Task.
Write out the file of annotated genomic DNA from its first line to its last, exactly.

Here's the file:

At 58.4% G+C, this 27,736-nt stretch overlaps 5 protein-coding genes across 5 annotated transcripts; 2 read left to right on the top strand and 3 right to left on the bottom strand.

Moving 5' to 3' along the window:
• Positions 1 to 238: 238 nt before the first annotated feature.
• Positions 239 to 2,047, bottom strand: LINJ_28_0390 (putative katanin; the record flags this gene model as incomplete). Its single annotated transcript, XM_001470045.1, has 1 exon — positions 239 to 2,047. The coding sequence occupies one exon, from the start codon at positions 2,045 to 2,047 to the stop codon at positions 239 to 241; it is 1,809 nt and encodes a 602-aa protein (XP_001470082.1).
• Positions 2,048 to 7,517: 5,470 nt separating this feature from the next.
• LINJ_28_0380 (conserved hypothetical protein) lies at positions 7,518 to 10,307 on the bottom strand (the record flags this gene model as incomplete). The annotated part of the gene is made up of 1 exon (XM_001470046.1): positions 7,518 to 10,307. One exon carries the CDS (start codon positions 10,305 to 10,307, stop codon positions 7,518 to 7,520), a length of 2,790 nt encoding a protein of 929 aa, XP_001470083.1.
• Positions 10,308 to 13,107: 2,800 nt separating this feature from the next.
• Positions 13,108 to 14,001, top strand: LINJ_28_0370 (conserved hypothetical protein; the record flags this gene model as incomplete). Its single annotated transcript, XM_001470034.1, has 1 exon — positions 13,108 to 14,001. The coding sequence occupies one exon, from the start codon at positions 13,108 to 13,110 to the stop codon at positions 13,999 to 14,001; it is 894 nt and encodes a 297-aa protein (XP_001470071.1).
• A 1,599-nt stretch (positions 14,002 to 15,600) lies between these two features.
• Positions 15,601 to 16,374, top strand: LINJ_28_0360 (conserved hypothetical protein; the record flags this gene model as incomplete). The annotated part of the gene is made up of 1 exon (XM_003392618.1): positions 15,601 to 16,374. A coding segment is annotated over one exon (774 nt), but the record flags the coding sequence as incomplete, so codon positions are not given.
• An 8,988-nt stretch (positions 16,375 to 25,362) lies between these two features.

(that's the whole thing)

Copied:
At 58.4% G+C, this 27,736-nt stretch overlaps 5 protein-coding genes across 5 annotated transcripts; 2 read left to right on the top strand and 3 right to left on the bottom strand.

Moving 5' to 3' along the window:
• Positions 1 to 238: 238 nt before the first annotated feature.
• Positions 239 to 2,047, bottom strand: LINJ_28_0390 (putative katanin; the record flags this gene model as incomplete). Its single annotated transcript, XM_001470045.1, has 1 exon — positions 239 to 2,047. The coding sequence occupies one exon, from the start codon at positions 2,045 to 2,047 to the stop codon at positions 239 to 241; it is 1,809 nt and encodes a 602-aa protein (XP_001470082.1).
• Positions 2,048 to 7,517: 5,470 nt separating this feature from the next.
• LINJ_28_0380 (conserved hypothetical protein) lies at positions 7,518 to 10,307 on the bottom strand (the record flags this gene model as incomplete). The annotated part of the gene is made up of 1 exon (XM_001470046.1): positions 7,518 to 10,307. One exon carries the CDS (start codon positions 10,305 to 10,307, stop codon positions 7,518 to 7,520), a length of 2,790 nt encoding a protein of 929 aa, XP_001470083.1.
• Positions 10,308 to 13,107: 2,800 nt separating this feature from the next.
• Positions 13,108 to 14,001, top strand: LINJ_28_0370 (conserved hypothetical protein; the record flags this gene model as incomplete). Its single annotated transcript, XM_001470034.1, has 1 exon — positions 13,108 to 14,001. The coding sequence occupies one exon, from the start codon at positions 13,108 to 13,110 to the stop codon at positions 13,999 to 14,001; it is 894 nt and encodes a 297-aa protein (XP_001470071.1).
• A 1,599-nt stretch (positions 14,002 to 15,600) lies between these two features.
• Positions 15,601 to 16,374, top strand: LINJ_28_0360 (conserved hypothetical protein; the record flags this gene model as incomplete). The annotated part of the gene is made up of 1 exon (XM_003392618.1): positions 15,601 to 16,374. A coding segment is annotated over one exon (774 nt), but the record flags the coding sequence as incomplete, so codon positions are not given.
• An 8,988-nt stretch (positions 16,375 to 25,362) lies between these two features.